Author(s): Kuo SM, Tan CH, Dragan M, Wilson JX
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Abstract Sublethal exposure to Escherichia coli endotoxin [lipopolysaccharide (LPS)] attenuates the lethal effects of subsequent insults associated with oxidative stress, such as higher LPS dose, septic peritonitis, and ischemia. Because administration of the antioxidant ascorbate protects against these same insults and injection of dehydroascorbic acid (DHAA) protects against ischemia, the hypothesis that sublethal LPS increases endogenous ascorbate concentration and recycling (i.e., synthesis from DHAA) was tested. Injection of LPS [5 x 10(6) endotoxin units/kg body weight, i.p.] in mice caused a temporary inhibition of food intake, which was significant by 20 h and recovered within 3 d. LPS increased ascorbate concentration in adrenal gland, heart, kidney, and liver. LPS had similar effects in wild-type and Slc23a2+/- mice despite the latter's deficiency in the ascorbate transporter SVCT2. In liver, the ascorbate response to LPS was not accompanied by change in glutathione concentration. LPS decreased gulonolactone oxidase activity, which is rate-limiting for de novo synthesis of ascorbate from glucose, but increased the rate of DHAA reduction to ascorbate. In conclusion, sublethal endotoxin increases ascorbate recycling in liver and ascorbate concentration in liver, adrenal gland, heart, and kidney. The enhanced rate of ascorbate production from DHAA may protect these organs against the reactive oxygen species produced by subsequent, potentially lethal challenges.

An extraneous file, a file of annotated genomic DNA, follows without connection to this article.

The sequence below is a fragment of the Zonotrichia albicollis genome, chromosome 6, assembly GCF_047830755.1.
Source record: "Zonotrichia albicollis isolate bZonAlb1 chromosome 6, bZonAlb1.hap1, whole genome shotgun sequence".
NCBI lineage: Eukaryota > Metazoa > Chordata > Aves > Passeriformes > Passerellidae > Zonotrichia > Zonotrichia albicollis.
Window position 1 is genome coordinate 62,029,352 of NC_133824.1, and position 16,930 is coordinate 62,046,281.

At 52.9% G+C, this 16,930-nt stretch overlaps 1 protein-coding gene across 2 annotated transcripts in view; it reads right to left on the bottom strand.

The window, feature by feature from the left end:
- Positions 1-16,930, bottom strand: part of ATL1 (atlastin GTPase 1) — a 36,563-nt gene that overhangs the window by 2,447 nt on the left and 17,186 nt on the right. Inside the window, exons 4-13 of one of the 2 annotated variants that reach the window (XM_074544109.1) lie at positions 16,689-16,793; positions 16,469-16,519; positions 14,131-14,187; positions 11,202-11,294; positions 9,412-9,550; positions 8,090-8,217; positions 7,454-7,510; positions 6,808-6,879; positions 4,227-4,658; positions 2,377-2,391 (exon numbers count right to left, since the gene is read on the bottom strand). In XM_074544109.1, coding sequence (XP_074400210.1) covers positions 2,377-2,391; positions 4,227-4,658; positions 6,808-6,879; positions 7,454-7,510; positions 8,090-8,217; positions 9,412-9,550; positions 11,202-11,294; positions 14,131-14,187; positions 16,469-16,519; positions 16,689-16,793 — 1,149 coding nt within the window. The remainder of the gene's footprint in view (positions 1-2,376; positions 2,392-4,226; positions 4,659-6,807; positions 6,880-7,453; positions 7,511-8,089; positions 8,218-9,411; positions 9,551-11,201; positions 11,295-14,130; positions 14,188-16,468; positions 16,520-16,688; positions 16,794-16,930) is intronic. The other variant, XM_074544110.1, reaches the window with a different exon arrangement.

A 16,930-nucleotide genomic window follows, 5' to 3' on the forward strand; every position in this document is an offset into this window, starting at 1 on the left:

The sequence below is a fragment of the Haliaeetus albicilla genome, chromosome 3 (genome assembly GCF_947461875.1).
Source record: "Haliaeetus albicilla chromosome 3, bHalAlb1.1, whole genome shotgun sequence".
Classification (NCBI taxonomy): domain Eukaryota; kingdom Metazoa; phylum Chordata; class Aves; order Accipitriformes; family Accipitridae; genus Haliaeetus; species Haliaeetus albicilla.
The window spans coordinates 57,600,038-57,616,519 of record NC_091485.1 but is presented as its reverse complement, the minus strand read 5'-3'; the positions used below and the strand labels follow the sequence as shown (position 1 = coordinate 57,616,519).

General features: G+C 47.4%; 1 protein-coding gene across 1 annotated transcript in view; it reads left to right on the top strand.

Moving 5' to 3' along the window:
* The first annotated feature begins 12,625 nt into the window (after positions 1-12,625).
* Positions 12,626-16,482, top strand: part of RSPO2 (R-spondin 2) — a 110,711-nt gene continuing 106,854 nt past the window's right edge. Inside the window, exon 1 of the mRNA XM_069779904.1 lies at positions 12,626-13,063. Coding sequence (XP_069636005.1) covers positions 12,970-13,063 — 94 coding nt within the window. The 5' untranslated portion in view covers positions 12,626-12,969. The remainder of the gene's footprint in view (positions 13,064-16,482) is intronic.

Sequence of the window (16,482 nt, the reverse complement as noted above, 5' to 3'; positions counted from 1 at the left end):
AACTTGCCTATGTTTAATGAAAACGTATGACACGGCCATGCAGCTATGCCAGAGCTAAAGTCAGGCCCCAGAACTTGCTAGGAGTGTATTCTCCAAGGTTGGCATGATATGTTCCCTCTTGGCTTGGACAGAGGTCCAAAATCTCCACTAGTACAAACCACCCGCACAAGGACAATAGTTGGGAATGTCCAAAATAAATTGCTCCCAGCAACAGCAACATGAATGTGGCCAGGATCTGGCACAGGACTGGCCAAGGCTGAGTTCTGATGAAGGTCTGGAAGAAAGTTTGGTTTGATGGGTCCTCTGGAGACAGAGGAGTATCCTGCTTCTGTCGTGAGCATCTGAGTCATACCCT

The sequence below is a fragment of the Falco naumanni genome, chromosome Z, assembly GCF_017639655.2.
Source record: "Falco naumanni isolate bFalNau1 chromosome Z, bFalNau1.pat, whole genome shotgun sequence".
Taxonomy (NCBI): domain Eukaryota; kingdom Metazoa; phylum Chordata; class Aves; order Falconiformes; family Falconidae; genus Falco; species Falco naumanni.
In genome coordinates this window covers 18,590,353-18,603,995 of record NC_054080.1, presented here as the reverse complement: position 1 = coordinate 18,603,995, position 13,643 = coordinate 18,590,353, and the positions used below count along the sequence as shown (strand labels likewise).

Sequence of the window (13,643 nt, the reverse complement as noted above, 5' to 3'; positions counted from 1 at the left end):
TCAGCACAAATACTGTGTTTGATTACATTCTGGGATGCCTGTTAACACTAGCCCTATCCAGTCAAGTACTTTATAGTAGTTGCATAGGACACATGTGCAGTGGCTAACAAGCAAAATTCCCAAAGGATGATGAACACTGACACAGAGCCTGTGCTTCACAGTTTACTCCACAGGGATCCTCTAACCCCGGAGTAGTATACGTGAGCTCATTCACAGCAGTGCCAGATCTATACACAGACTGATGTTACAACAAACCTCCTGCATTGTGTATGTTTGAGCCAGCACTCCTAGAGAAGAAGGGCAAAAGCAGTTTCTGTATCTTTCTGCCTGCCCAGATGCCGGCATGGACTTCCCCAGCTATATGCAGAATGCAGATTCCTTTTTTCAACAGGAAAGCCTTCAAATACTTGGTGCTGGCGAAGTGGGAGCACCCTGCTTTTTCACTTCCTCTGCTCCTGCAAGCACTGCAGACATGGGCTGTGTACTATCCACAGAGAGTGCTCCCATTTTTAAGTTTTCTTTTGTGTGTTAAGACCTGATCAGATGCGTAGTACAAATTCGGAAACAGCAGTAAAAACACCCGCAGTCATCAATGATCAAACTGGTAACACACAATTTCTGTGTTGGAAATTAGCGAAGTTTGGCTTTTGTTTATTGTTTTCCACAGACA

This article was published in J Nutr
and referenced in Journal of Nutrition & Food Sciences